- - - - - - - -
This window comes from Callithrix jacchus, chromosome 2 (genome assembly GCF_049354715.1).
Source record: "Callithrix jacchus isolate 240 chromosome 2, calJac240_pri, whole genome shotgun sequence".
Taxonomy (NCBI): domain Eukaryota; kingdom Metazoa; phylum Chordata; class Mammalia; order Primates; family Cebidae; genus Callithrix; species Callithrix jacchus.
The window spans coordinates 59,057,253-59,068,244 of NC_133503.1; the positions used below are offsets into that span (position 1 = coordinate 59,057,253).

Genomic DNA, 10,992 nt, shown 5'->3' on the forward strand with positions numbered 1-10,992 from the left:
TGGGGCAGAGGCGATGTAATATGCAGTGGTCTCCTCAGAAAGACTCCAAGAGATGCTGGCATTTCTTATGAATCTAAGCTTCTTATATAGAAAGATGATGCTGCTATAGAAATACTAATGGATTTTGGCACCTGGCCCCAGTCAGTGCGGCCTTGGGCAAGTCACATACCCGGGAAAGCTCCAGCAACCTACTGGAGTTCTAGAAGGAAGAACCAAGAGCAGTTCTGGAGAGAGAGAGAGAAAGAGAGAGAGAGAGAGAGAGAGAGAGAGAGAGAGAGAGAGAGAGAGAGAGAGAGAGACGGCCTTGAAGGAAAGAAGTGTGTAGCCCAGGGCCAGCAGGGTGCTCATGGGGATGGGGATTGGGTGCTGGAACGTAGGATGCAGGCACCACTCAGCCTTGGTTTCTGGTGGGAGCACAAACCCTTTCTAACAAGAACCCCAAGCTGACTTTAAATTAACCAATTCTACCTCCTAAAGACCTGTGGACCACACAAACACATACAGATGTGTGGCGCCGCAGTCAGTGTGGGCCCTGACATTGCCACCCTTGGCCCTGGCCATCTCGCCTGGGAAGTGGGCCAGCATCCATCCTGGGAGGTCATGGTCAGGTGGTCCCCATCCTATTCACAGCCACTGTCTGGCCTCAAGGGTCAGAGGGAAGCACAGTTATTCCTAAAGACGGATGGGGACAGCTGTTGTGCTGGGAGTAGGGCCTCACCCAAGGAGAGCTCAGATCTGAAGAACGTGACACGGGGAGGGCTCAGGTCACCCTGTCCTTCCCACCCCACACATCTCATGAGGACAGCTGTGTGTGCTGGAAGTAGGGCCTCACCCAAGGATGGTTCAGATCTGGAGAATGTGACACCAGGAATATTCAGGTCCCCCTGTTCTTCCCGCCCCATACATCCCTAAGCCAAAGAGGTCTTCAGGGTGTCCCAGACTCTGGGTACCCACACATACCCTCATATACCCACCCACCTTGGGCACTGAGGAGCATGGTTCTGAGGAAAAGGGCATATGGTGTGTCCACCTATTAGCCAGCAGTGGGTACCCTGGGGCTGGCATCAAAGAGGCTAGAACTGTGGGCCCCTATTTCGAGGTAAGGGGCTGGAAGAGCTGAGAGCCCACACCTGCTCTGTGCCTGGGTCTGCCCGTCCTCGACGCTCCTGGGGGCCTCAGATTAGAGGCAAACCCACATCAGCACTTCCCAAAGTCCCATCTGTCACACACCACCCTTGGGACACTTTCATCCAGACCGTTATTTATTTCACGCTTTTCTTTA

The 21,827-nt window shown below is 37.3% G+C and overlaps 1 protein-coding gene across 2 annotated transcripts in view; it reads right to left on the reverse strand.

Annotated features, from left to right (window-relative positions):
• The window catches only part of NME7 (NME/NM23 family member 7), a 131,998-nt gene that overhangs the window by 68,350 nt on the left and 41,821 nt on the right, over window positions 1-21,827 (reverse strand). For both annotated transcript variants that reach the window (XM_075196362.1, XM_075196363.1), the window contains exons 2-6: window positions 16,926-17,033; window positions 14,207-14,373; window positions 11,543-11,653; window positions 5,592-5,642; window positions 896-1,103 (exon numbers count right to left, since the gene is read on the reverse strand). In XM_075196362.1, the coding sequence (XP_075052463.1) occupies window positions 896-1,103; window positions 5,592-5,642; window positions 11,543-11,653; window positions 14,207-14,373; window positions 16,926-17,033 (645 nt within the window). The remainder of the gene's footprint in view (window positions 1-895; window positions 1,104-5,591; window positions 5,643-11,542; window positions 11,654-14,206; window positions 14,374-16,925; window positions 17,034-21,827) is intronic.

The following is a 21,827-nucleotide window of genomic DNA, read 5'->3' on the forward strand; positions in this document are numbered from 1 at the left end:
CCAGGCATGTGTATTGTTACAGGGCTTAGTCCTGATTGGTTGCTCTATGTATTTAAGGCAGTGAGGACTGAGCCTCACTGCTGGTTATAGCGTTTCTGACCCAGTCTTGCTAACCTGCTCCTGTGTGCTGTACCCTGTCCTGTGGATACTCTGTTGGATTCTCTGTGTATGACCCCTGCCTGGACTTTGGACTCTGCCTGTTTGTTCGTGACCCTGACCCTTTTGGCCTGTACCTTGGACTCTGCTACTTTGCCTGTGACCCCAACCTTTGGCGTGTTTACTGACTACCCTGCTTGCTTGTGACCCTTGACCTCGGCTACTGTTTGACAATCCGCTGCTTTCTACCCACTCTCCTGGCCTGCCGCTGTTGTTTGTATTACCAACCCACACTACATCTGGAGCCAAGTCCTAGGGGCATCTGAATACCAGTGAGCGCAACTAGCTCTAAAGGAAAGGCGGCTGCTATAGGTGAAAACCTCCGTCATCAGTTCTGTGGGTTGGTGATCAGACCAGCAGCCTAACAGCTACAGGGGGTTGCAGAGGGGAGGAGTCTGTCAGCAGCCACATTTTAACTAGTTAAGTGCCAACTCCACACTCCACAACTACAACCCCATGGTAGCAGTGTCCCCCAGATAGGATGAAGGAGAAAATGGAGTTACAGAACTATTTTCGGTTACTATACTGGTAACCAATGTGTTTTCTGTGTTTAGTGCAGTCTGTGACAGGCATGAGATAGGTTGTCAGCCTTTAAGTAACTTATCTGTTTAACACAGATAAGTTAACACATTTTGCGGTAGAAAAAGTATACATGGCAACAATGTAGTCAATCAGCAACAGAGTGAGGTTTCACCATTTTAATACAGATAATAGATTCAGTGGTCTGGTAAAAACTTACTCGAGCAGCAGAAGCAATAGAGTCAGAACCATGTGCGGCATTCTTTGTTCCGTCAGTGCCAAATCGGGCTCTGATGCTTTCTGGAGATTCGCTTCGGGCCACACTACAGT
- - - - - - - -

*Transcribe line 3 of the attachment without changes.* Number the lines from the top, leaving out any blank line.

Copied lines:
Taxonomy (NCBI): domain Eukaryota; kingdom Metazoa; phylum Chordata; class Mammalia; order Primates; family Cebidae; genus Callithrix; species Callithrix jacchus.